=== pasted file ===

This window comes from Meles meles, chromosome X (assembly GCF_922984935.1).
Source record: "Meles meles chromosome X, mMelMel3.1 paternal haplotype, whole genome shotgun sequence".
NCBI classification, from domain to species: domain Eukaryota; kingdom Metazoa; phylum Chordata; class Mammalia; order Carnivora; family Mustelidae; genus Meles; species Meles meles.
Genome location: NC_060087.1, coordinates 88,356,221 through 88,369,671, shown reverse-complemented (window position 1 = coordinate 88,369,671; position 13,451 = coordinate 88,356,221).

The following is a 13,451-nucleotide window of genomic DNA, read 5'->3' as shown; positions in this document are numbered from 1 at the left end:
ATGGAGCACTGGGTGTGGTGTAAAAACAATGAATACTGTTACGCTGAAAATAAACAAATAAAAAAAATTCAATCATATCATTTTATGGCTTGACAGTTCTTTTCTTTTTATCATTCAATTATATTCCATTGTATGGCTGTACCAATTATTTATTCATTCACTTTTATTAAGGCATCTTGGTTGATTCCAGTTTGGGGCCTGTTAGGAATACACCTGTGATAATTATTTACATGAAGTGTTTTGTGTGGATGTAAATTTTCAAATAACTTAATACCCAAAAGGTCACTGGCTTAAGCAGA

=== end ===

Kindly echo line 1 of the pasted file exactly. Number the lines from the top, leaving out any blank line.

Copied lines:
This window comes from Meles meles, chromosome X (assembly GCF_922984935.1).